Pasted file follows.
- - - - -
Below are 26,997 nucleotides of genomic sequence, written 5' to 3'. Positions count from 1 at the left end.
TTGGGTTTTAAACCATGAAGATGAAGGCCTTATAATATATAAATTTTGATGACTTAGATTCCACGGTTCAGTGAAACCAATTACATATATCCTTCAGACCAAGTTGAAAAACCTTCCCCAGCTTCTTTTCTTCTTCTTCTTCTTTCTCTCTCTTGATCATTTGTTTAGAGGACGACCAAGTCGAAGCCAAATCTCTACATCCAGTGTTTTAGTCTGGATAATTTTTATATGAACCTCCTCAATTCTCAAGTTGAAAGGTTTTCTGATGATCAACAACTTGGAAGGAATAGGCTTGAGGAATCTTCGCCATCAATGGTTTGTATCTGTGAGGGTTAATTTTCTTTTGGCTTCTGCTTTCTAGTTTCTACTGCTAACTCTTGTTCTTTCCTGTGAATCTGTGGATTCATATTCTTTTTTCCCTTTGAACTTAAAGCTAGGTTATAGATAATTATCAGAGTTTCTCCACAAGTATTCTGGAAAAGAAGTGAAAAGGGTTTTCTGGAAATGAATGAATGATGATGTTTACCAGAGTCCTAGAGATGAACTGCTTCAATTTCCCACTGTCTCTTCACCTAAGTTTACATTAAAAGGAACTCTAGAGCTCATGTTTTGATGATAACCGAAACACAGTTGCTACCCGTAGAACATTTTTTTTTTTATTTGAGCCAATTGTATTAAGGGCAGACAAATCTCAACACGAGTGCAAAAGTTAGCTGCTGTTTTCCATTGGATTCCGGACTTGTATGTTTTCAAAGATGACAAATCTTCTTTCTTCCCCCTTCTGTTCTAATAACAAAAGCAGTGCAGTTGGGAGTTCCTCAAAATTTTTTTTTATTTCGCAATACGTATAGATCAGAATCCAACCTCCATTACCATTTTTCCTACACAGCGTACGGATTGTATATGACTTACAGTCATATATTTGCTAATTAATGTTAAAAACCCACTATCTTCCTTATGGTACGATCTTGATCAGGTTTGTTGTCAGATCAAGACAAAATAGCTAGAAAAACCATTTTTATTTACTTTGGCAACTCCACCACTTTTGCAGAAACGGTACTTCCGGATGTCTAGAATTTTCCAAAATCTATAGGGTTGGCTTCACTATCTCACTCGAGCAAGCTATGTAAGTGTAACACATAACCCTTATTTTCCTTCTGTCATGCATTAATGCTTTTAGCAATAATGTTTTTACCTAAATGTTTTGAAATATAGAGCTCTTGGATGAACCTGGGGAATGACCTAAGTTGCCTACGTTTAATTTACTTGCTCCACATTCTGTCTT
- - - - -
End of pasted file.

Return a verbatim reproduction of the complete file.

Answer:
Below are 26,997 nucleotides of genomic sequence, written 5' to 3'. Positions count from 1 at the left end.
TTGGGTTTTAAACCATGAAGATGAAGGCCTTATAATATATAAATTTTGATGACTTAGATTCCACGGTTCAGTGAAACCAATTACATATATCCTTCAGACCAAGTTGAAAAACCTTCCCCAGCTTCTTTTCTTCTTCTTCTTCTTTCTCTCTCTTGATCATTTGTTTAGAGGACGACCAAGTCGAAGCCAAATCTCTACATCCAGTGTTTTAGTCTGGATAATTTTTATATGAACCTCCTCAATTCTCAAGTTGAAAGGTTTTCTGATGATCAACAACTTGGAAGGAATAGGCTTGAGGAATCTTCGCCATCAATGGTTTGTATCTGTGAGGGTTAATTTTCTTTTGGCTTCTGCTTTCTAGTTTCTACTGCTAACTCTTGTTCTTTCCTGTGAATCTGTGGATTCATATTCTTTTTTCCCTTTGAACTTAAAGCTAGGTTATAGATAATTATCAGAGTTTCTCCACAAGTATTCTGGAAAAGAAGTGAAAAGGGTTTTCTGGAAATGAATGAATGATGATGTTTACCAGAGTCCTAGAGATGAACTGCTTCAATTTCCCACTGTCTCTTCACCTAAGTTTACATTAAAAGGAACTCTAGAGCTCATGTTTTGATGATAACCGAAACACAGTTGCTACCCGTAGAACATTTTTTTTTTTATTTGAGCCAATTGTATTAAGGGCAGACAAATCTCAACACGAGTGCAAAAGTTAGCTGCTGTTTTCCATTGGATTCCGGACTTGTATGTTTTCAAAGATGACAAATCTTCTTTCTTCCCCCTTCTGTTCTAATAACAAAAGCAGTGCAGTTGGGAGTTCCTCAAAATTTTTTTTTATTTCGCAATACGTATAGATCAGAATCCAACCTCCATTACCATTTTTCCTACACAGCGTACGGATTGTATATGACTTACAGTCATATATTTGCTAATTAATGTTAAAAACCCACTATCTTCCTTATGGTACGATCTTGATCAGGTTTGTTGTCAGATCAAGACAAAATAGCTAGAAAAACCATTTTTATTTACTTTGGCAACTCCACCACTTTTGCAGAAACGGTACTTCCGGATGTCTAGAATTTTCCAAAATCTATAGGGTTGGCTTCACTATCTCACTCGAGCAAGCTATGTAAGTGTAACACATAACCCTTATTTTCCTTCTGTCATGCATTAATGCTTTTAGCAATAATGTTTTTACCTAAATGTTTTGAAATATAGAGCTCTTGGATGAACCTGGGGAATGACCTAAGTTGCCTACGTTTAATTTACTTGCTCCACATTCTGTCTT